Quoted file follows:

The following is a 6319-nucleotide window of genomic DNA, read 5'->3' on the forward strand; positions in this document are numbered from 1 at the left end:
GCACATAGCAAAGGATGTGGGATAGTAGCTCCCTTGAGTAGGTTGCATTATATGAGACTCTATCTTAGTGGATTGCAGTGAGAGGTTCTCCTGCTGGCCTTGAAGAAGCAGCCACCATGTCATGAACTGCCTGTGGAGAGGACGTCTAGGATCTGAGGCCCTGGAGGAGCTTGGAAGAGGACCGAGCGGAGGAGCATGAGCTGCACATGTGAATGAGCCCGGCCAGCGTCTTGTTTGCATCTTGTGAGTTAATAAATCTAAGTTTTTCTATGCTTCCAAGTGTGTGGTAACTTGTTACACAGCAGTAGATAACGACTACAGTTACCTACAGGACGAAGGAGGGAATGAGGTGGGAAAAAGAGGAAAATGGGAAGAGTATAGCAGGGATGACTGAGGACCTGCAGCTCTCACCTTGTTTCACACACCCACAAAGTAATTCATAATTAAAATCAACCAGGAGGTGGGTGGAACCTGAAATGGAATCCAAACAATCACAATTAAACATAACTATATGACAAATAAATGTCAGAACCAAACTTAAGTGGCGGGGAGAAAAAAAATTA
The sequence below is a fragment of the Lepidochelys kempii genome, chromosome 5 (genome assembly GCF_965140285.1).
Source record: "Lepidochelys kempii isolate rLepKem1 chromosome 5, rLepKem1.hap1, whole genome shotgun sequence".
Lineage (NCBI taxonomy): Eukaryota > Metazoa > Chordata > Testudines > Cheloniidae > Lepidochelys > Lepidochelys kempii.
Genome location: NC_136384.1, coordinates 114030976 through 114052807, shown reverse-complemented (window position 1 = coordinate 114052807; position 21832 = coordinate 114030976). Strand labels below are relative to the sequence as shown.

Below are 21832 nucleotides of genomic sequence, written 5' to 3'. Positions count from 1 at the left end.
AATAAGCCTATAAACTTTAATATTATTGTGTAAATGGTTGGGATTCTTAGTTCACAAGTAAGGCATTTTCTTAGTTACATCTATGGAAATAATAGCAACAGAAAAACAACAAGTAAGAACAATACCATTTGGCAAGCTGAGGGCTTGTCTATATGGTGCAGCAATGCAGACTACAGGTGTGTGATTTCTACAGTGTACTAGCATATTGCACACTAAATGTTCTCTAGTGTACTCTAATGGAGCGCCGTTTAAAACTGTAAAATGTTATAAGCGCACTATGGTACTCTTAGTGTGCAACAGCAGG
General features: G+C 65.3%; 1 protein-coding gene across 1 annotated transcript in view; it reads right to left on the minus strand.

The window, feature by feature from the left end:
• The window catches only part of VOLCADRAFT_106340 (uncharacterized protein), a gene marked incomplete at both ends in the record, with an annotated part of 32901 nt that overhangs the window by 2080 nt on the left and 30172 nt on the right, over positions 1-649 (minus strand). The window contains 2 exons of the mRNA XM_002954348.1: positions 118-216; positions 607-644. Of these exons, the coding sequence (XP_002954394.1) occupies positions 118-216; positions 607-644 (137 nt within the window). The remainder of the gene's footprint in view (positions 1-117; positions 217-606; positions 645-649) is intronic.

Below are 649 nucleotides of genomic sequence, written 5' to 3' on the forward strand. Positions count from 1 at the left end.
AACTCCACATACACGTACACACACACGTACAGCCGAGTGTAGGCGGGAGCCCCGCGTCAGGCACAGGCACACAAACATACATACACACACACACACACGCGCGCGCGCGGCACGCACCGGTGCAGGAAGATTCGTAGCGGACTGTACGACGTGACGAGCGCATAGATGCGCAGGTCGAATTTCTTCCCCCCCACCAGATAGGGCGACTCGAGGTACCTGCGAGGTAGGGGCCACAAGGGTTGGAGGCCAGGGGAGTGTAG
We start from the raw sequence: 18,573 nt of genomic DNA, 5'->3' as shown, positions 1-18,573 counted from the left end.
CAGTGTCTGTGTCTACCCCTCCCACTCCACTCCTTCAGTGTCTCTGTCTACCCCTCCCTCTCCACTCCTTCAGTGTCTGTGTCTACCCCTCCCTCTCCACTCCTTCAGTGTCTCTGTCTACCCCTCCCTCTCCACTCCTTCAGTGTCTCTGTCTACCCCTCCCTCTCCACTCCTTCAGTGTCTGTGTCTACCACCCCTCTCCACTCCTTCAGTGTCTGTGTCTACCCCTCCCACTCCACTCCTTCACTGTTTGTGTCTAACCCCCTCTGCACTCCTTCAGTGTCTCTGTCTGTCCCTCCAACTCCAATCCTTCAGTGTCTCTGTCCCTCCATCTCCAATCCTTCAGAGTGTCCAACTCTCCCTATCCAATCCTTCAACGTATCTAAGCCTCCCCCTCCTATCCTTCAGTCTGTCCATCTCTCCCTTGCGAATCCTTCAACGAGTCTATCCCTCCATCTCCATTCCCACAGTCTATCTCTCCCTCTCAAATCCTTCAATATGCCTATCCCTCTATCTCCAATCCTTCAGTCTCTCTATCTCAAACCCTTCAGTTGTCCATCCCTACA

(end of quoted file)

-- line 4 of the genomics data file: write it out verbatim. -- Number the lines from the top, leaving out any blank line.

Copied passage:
Source record: "Lepidochelys kempii isolate rLepKem1 chromosome 5, rLepKem1.hap1, whole genome shotgun sequence".